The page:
Metal extrusion is a metal forming process where a metal billet is forced through a die chamber in a manner similar to squeezing toothpaste from a tube. A wide variety of solid or hollow cross-section profiles may be produced by extrusion. (Refer picture as reference)
Typical products made by extrusion are railings for sliding doors, window frames, and numerous structural and architectural shapes. Commonly extruded materials are aluminum, copper, and low carbon steel.
Depending on the natural ductility of the material, extrusion may be carried out at room or elevated temperatures (in most cases). Extrusion at room temperature is often combined with forging operations, in which case it generally is called cold extrusion. In the lighting industry, the cold extrusion process is widely used in producing pin fin heat sink that is a key component of the LED light.
The most common process is called direct or forward extrusion, in which a billet is placed in a chamber and forced through a die opening by a hydraulically driven ram as the above figure indicated.
In indirect extrusion, also called backward extrusion, the die moves toward the billet, forcing material flow backward through the die in the hollow plunger or ram. Indirect extrusion has the advantage of having no billet-container friction, hence there has no extrusion pressure affected by the length of the billet
In hydrostatic extrusion, as the right figure showed, the billet is smaller in diameter than the chamber that is filled with fluid. The pressure is transmitted to the fluid by the plunger or ram. There has no friction between material and container surface, the fluid pressure is enforced around all the way on the billet material and thus improves material formability.
Cold extrusion is a general term that often denotes a combination of direct or indirect extrusion and forging as the picture indicated.
Cold extrusion has the below advantages over hot extrusion:
- The cold work hardening improves mechanical properties
- Precise dimension tolerance may be obtained, reducing the needs for further machining or finishing operation
- Improved surface finish due to the absence of surface oxidation film and effective lubrication
- Production rate would be much high and cost-competitive if produced through the machine forging process introduced in the article “Metal forging: the process to forge your strength and toughness”.
Lubrication is critical, especially with steels, because of the possibility of sticking (seizure) between workpiece and tooling. The most effective lubrication is a phosphate-conversion coating, followed by a coating of soap or wax.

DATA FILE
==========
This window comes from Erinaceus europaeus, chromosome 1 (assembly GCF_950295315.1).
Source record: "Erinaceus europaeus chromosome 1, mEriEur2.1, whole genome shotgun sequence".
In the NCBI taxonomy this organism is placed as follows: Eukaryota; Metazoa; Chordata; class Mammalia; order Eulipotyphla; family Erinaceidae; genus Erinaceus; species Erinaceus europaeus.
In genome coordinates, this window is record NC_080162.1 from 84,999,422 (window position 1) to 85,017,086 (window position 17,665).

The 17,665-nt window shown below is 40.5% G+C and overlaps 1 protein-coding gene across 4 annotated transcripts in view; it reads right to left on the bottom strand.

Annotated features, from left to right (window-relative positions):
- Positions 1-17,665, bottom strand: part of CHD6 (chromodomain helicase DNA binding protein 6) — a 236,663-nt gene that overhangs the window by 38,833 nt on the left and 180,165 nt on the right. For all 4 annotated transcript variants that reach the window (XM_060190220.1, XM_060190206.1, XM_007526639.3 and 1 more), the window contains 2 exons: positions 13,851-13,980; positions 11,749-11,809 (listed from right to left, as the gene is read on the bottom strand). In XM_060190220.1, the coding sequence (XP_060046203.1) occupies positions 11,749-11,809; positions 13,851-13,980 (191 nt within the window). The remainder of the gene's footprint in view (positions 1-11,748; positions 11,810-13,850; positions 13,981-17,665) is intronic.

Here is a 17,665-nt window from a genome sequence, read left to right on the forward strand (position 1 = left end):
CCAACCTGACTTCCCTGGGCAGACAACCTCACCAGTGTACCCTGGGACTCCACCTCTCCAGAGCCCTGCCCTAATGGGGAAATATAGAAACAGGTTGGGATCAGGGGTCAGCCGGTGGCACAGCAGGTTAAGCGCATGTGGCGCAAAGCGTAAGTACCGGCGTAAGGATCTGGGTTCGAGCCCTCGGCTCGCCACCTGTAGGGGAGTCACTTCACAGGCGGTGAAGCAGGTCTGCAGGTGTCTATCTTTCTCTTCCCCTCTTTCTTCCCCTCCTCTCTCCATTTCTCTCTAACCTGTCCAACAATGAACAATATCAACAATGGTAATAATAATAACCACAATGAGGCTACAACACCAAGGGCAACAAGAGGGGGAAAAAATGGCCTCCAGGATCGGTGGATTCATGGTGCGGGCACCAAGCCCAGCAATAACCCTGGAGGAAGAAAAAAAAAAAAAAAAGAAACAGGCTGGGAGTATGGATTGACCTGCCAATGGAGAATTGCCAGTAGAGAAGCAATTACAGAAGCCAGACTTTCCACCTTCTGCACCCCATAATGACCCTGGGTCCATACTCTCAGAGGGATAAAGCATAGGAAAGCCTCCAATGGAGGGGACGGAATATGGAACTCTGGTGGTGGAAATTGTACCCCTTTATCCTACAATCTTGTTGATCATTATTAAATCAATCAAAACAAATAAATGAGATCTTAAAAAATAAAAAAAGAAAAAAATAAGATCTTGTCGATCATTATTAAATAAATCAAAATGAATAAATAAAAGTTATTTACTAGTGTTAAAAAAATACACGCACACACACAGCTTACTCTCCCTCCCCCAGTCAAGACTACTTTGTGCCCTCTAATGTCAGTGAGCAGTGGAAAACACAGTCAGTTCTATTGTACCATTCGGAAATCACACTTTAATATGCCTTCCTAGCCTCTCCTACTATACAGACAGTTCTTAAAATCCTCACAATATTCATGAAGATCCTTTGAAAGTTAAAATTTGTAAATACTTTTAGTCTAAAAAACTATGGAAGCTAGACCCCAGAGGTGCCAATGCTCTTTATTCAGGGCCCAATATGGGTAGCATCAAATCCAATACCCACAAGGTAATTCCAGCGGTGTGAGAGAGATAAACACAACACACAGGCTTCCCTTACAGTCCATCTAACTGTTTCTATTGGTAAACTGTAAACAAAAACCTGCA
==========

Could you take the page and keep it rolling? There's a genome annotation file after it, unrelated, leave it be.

As figured per the below picture, extrusion ratios, A0/Af, is the ratio of the cross sectional area of the billet to that of the extruded part.
The ratios, R, usually range from 10 to 100, and maybe higher for softer nonferrous metals or lower for less ductile materials, but has to be at least 4 to deform material plastically through the bulk of the workpiece. The ratio is a fundamental geometric parameter, once it is determined, the size of billet and extrusion die profile may be determined.
The extrusion force may be calculated as well based on selected process parameters, such as billet temperature, machine plunger travel speed, and type of lubricant used for cold extrusion. The extrusion force, F, can be estimated by the formula:
Where k is the extrusion constant determined by experiment and can be figured out from the correlation picture.
Extrusion and Die Design
Die materials for hot extrusion usually are hot-worked die steel. Coatings, such as partially stabilized zirconia, may be applied to the dies to extend their life.
Die design requires considerable experience. Hollow cross-sections can be extruded by welding-chamber methods and using dies knew as spider die as the picture indicated.
During extrusion, the metal divides around the spider legs on the internal mandrel, and flows into strands, these material strands then become rewelded under the high pressure in the welding chamber before they exit out the die.
The rewelded surface has good strength because they have not been exposed to the environment. The welding-chamber process is suitable only for aluminum alloy because of its capability to develop strong weld under pressure.
Design is for manufacturing. Extrusion profile design shall be beneficial for die manufacturing and ensure extrusion quality, the design shall avoid sharp corner and wall thickness extreme change, keep extruded profile symmetry to eliminate unbalanced extrusion pressure and profile deformation problem.
Extruded products may have several types of defects that are caused by the material condition and process variables. There have two principle extrusion defects: surface cracking and internal burst or porosity.
If extrusion temperature, friction, or speed is too high, the surface temperatures may rise significantly, which may cause surface cracking or tearing. The defect occurs, especially in aluminum and zinc alloys.
The center of extruded product may develop cracks, called center burst. These cracks are attributed to a state of hydrostatic tensile stress at the centerline in the deformation zone in the die, a situation similar to the necked region in a tensile-test specimen.
The defect may be eliminated or minimized through decreasing die angle or increasing extrusion ratio and friction.
In sum, metal extrusion has a very broad application in many different industry sectors. It is the nearly net shape and high production rate manufacturing process, so it is efficient and cost-competitive.